ISCHEMIC STROKE

Ischemic penumbra

Created 21/03/2021, last revision 18/01/2023

Concept of ischemic penumbra

  • the extent of brain damage during a stroke depends on the severity and duration of the cerebral blood flow (CBF) disorder
  • there are two major zones of injury within the ischemic area:
    • core 
    • penumbra
  • as blood flow decreases, there is an initial loss of function with structural integrity intact (functional threshold)
  • with a further decrease in CBF or with increased duration of blood flow deficit, an irreversible failure of membrane functions and permanent morphological changes occur (morphological threshold) –
    • a decrease in regional flow < 55 mL / 100g of tissue/minute leads to inhibition of proteosynthesis
    • < 35 mL – stimulation of anaerobic glycolysis starts
    • < 20 mL – loss of electrical function
    • < 10 – 12 mL – necrosis
  • neurons in the area with CBF below the morphological threshold (infarct core) represent the tissue that is already dead or can survive for a very limited time only
  • brain tissue with perfusion values ​​between the two thresholds (CBF 12-18 ml/100g/min) is called the ischemic penumbra” and may remain viable for several hours
  • cells in the penumbra eventually die if early reperfusion is not established (collateral circulation cannot indefinitely sustain neuronal demand for oxygen and glucose)  ⇒ penumbra shrinks during prolonged arterial occlusion  Final infarction on DWI is same as penumbra on initial CT perfusion in patient with persistent MCA occlusion
    • neurons of the hippocampus, basal ganglia, and some areas of the cortex are particularly susceptible
  • rescue of neurons in ​​the ischemic penumbra is the primary goal of recanalization therapy
Penumbra concept
core penumbra normal tissue
CBF mL/100g/min
< 12
12-18
> 18
EEG
0
reduced
normal
SSEP
0
reduced
preserved
histology
infarction
normal
normal
membrane potential
0
0 (reversible)
loss of neuron function
normal
vitality
no
preserved
normal
Penumbra concept

Penumbra detection

CT perfusion (CTP)

  • CT perfusion (CTP) can help to differentiate irreversible ischemia (core) and ischemic penumbra (viable tissue with reduced perfusion), and benign oligemia
  • different software packages use different combinations of parameters to define the core and penumbra
  • a common definition for penumbra:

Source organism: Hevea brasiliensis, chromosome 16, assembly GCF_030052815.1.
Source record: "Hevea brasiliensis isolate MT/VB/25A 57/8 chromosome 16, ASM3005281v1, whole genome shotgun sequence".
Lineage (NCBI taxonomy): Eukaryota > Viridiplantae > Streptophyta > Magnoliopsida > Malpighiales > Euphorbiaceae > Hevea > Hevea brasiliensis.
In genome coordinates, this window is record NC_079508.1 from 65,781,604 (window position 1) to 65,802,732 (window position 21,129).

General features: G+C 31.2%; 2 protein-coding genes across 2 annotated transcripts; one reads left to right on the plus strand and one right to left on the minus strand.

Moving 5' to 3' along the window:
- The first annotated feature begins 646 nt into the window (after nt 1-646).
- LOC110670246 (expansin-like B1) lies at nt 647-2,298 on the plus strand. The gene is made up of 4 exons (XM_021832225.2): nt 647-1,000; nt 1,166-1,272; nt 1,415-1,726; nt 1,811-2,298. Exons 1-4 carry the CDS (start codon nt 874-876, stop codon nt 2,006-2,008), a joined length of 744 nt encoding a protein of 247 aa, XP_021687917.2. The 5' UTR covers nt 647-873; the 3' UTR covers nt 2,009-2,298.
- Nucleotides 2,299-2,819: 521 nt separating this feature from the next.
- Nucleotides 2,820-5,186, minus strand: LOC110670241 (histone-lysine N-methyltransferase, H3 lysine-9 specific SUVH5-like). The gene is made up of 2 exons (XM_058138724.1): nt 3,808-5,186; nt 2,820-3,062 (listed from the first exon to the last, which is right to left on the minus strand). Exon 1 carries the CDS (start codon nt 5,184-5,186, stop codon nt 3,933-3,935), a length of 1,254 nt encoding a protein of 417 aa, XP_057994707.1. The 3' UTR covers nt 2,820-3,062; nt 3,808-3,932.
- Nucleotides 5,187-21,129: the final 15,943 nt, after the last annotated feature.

• hypoperfused brain at risk of progression to infarction (salvageable)
    • ↑ T-max >6 seconds,  or ↑ mean transit time (MTT) or time to peak (TTP) > 145% of the healthy hemisphere)
    • a moderate decrease of cerebral blood flow (CBF);  > 30% of the contralateral (normal) side
    • normal or ↑ cerebral blood volume (CBV)  – due to autoregulation
  • a common definition for core:
    • infarcted, unsalvageable tissue
    • ↑ T-max  (TTP, MTT)
    • ↓↓ CBF (< 30% of normal values); it corresponds to DWI lesion on MRI)   CTP core area with CBF<30% corresponds to DWI lesion on MRI
    • ↓↓ CBV  (< 40% normal)
CBV
CBF
MTT
Ischemic core
↓↓
↓↓↓
(< 30%)
↑↑
penumbra
N or ↑
↓↓
(> 30%)
↑↑
benign oligemia
N or ↑
↑ or ↑↑
chronic, compensated occlusion/stenosis
N
N
↑ or ↑↑
Penumbra concept
Penumbra on CTP with normal or increased CBV
Core on CTP

MR perfusion (PWI)

  • MR perfusion imaging (PWI) is performed using the “first-pass bolus” technique with intravenous gadolinium
  • the same parameters can be obtained as in CT perfusion (CBV, CBF, MTT, TTP)
  • tissue with reduced perfusion (prolonged MTT) includes a complete infarction, penumbra, and region of benign oligemia
  • ischemic core correlates closely with restricted diffusion lesion (DWI lesion) apart from decreased CBF and CBV
  • difference between the area of decreased perfusion and DWI lesion determines penumbra size (PWI/DWI mismatch)
MR PWI-DWI mismatch
PWI-DWI mismatch - the difference between the area of decreased perfusion and DWI lesion determines the size of the penumbra (PWI/DWI mismatch)
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Ischemic penumbra
link: https://www.stroke-manual.com/ischemic-penumbra/